Calling a man ‘bald’ is sexual harassment, labor court rules

Hair loss is much more common in men than women, so using it to describe someone is discrimination, a judge found.  Stock image

Hair loss is much more common in men than women, so using it to describe someone is discrimination, a judge found.  Stock image

Calling a man ‘bald’ is sexual harassment, a labor court has ruled after an employee complained of being called a ‘bald bastard’.

Tony Finn had worked for the West Yorkshire-based British Bung Company for almost 24 years when he was fired in May last year.

He took them to court, alleging, among other things, that he had been the victim of sexual harassment after an incident with factory supervisor Jamie King.

Mr Finn claimed that Mr King called him a “bald bastard” during a workplace brawl that nearly erupted into violence in July 2019.

Hair loss is much more common in men than women, so using it to describe someone is discrimination, a judge found.

Hair loss is much more common in men than women, so using it to describe someone is discrimination, a judge found.  Stock image

Hair loss is much more common in men than women, so using it to describe someone is discrimination, a judge found.  Stock image

Hair loss is much more common in men than women, so using it to describe someone is discrimination, a judge found. Stock image

Responding to a man’s baldness in the workplace is equivalent to commenting on a woman’s breast size, the finding suggests.

The ruling, made by a panel of three men who, in their verdict, complained about their own lack of hair, comes in a case between an experienced electrician and his employers at a manufacturing company.

The tribunal heard that Mr. Finn was less upset by the “Anglo-Saxon” language than by the remark about his appearance.

The allegation led the panel — chaired by Judge Jonathan Brain — to deliberate on whether noticing his baldness was simply offensive or actually intimidating.

The panel says: ‘In our view there is a connection between the word ‘bald’ on the one hand and the protected characteristic of sex on the other.

(company attorney) was right when he claimed that both women and men can be bald. However, as all three members of the Tribunal will guarantee, baldness is much more common in men than in women.

Tony Finn worked for the West Yorkshire-based British Bung Company (pictured) for nearly 24 years when he was fired in May last year.

Tony Finn worked for the West Yorkshire-based British Bung Company (pictured) for nearly 24 years when he was fired in May last year.

Tony Finn worked for the West Yorkshire-based British Bung Company (pictured) for nearly 24 years when he was fired in May last year.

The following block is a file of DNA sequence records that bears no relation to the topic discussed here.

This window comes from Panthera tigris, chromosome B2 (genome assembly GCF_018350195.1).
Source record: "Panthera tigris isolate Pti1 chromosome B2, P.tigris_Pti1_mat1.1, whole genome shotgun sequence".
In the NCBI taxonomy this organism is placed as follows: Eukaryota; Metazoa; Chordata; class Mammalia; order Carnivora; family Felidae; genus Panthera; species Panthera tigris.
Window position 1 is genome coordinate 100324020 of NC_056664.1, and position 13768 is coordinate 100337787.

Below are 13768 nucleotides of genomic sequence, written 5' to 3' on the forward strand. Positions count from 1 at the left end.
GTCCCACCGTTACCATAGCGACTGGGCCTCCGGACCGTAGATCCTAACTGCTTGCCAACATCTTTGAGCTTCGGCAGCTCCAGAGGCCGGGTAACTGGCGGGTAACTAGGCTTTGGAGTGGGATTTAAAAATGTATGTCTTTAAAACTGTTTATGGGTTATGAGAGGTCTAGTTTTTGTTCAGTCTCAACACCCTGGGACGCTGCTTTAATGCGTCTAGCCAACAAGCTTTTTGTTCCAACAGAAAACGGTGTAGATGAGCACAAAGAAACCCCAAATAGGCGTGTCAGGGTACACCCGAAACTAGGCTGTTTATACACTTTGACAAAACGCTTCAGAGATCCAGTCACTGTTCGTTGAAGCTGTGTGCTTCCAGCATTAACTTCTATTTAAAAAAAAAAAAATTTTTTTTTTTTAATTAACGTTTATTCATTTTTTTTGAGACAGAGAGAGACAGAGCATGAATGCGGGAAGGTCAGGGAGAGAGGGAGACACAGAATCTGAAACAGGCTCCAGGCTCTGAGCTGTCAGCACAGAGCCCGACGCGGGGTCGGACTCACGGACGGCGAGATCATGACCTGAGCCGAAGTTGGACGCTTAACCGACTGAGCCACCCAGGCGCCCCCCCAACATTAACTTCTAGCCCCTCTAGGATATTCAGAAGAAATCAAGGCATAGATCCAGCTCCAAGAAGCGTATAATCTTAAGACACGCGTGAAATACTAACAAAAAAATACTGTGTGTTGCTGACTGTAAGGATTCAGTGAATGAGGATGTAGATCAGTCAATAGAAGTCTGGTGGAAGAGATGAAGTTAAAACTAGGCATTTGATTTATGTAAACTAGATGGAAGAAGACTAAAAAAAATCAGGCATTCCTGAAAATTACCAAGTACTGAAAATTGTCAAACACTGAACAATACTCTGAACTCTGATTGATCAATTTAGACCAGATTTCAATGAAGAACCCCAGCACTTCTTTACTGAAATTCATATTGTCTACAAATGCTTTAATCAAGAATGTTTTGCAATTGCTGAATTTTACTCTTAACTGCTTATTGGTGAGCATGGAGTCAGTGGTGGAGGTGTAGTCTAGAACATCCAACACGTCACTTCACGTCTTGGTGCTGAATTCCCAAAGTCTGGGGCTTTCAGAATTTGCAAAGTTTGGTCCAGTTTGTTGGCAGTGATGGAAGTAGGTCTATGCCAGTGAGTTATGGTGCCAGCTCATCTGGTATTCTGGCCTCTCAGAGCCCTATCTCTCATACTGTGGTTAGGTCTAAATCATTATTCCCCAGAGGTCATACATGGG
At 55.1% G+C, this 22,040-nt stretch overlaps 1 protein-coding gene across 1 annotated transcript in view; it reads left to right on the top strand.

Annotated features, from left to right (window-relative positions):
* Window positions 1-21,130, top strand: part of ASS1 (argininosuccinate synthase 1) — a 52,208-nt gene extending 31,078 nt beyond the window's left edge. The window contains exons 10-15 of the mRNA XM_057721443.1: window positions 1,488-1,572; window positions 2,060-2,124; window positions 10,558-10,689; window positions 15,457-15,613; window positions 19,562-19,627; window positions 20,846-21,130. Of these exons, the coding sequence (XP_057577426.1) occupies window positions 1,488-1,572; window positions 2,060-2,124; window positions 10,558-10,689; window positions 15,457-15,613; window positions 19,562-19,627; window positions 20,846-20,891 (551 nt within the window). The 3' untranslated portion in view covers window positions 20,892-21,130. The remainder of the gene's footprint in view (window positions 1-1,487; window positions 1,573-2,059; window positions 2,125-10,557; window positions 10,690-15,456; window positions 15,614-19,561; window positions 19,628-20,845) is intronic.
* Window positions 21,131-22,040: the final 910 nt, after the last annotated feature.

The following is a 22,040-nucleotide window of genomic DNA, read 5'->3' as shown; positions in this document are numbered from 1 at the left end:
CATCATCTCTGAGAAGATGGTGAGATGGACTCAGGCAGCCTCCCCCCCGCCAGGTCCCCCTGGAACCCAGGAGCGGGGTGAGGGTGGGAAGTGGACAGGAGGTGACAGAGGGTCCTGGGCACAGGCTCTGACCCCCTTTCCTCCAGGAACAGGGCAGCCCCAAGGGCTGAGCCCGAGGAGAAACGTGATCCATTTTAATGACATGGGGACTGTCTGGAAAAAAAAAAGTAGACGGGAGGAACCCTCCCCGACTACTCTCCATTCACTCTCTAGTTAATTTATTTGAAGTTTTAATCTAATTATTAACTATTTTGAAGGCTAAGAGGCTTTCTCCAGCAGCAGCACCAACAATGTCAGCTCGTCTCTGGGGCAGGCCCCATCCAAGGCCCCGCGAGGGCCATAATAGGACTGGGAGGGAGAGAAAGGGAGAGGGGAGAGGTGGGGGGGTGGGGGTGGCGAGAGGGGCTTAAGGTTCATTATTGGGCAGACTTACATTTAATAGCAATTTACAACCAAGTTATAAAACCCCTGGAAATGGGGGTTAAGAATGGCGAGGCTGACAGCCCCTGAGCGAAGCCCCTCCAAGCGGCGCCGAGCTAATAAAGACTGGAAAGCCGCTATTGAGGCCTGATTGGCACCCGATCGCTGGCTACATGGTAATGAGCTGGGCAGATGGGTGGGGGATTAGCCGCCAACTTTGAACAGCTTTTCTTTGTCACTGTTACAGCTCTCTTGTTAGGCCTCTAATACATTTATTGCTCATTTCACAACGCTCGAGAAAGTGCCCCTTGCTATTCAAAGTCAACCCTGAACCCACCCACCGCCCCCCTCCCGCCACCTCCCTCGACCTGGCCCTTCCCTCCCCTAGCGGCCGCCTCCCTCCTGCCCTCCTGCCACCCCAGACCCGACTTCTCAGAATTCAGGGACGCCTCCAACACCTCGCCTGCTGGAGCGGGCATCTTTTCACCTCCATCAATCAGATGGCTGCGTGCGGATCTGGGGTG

“We think it’s inherently related to sex.”

As part of its ruling, the panel raised a previous lawsuit in which a man sexually harassed a woman over comments about the size of her breasts to refute the company’s point.

“It is much more likely that a person on the receiving end of a comment such as the one made in (that) case is a woman,” the tribunal said.

“It’s also much more likely that someone on the receiving end of a comment like Mr. King’s is male.

‘Mr King made the comment with the intent of hurting the plaintiff by commenting on his appearance which is commonly found in men.

“The Tribunal therefore finds that by referring to the plaintiff as a ‘bald bastard’… Mr King’s conduct was undesirable, a violation of the plaintiff’s dignity, it created an intimidating environment for him, it was done for that purpose, and it was related to the sex of the plaintiff.’

Mr Finn described the spat with Mr King – who is 30 years his junior – to the court in Sheffield, South Yorkshire: ‘I was working on a machine which I had to cover while awaiting repair by a specialist. The covers were taken off and it was obvious Jamie King had done this.

“When I talked to him about it, he started calling me a stupid old bald bastard and threatening to hit me up.”

Mr Finn said he was “afraid for my personal safety”.

The tribunal heard that he had subsequently written a statement about the incident involving his son Robert, who was a police officer, on official West Yorkshire Police paper.

When this was handed over to his bosses at the company – a family business that makes traditional wooden keg closures for the brewing industry – they first thought he had reported the incident as a crime.

Mr Finn told them he had no intention of making the statement resemble an official police document. However, the company accused him of intimidating them and fired him for misconduct.

The tribunal upheld his sexual harassment allegation, but ruled that the company had unfairly fired him because they fired him two business days later instead of waiting for a police report after complaining about his son’s involvement, which they said. claimed to do.

Mr. Finn won claims of unfair dismissal, unfair dismissal, being subject to prejudice and sexual harassment.

He lost an additional age discrimination claim after the tribunal ruled that King had not called him “old” but simply a “bald bastard.”

Mr Finn’s compensation will be determined at a later date. However, any benefits will be reduced after the court has ruled that his conduct contributed to his dismissal.

Source: New feed